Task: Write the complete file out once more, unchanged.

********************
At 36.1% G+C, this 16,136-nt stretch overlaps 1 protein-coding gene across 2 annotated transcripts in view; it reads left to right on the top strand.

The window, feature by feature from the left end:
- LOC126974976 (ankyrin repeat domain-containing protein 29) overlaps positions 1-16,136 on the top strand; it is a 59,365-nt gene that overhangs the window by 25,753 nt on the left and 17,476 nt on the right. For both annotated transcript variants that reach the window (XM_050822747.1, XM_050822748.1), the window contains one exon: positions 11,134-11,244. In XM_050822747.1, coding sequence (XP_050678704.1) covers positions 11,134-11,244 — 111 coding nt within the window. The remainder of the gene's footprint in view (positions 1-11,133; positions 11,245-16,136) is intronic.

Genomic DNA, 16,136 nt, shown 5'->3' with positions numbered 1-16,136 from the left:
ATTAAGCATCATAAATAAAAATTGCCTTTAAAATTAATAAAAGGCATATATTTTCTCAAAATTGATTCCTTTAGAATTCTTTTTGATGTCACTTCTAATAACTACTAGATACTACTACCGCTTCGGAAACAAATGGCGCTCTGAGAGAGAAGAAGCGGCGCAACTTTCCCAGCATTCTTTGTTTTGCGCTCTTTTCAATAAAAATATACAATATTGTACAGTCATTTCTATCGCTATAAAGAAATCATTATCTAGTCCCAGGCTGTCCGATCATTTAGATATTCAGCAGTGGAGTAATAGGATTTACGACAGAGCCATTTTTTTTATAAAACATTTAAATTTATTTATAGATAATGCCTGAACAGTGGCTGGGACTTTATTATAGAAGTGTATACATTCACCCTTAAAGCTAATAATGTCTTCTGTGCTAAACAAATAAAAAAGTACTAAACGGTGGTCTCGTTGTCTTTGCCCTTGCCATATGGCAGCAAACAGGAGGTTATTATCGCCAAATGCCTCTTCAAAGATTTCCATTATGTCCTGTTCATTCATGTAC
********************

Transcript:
At 36.1% G+C, this 16,136-nt stretch overlaps 1 protein-coding gene across 2 annotated transcripts in view; it reads left to right on the top strand.

The window, feature by feature from the left end:
- LOC126974976 (ankyrin repeat domain-containing protein 29) overlaps positions 1-16,136 on the top strand; it is a 59,365-nt gene that overhangs the window by 25,753 nt on the left and 17,476 nt on the right. For both annotated transcript variants that reach the window (XM_050822747.1, XM_050822748.1), the window contains one exon: positions 11,134-11,244. In XM_050822747.1, coding sequence (XP_050678704.1) covers positions 11,134-11,244 — 111 coding nt within the window. The remainder of the gene's footprint in view (positions 1-11,133; positions 11,245-16,136) is intronic.

Genomic DNA, 16,136 nt, shown 5'->3' with positions numbered 1-16,136 from the left:
ATTAAGCATCATAAATAAAAATTGCCTTTAAAATTAATAAAAGGCATATATTTTCTCAAAATTGATTCCTTTAGAATTCTTTTTGATGTCACTTCTAATAACTACTAGATACTACTACCGCTTCGGAAACAAATGGCGCTCTGAGAGAGAAGAAGCGGCGCAACTTTCCCAGCATTCTTTGTTTTGCGCTCTTTTCAATAAAAATATACAATATTGTACAGTCATTTCTATCGCTATAAAGAAATCATTATCTAGTCCCAGGCTGTCCGATCATTTAGATATTCAGCAGTGGAGTAATAGGATTTACGACAGAGCCATTTTTTTTATAAAACATTTAAATTTATTTATAGATAATGCCTGAACAGTGGCTGGGACTTTATTATAGAAGTGTATACATTCACCCTTAAAGCTAATAATGTCTTCTGTGCTAAACAAATAAAAAAGTACTAAACGGTGGTCTCGTTGTCTTTGCCCTTGCCATATGGCAGCAAACAGGAGGTTATTATCGCCAAATGCCTCTTCAAAGATTTCCATTATGTCCTGTTCATTCATGTAC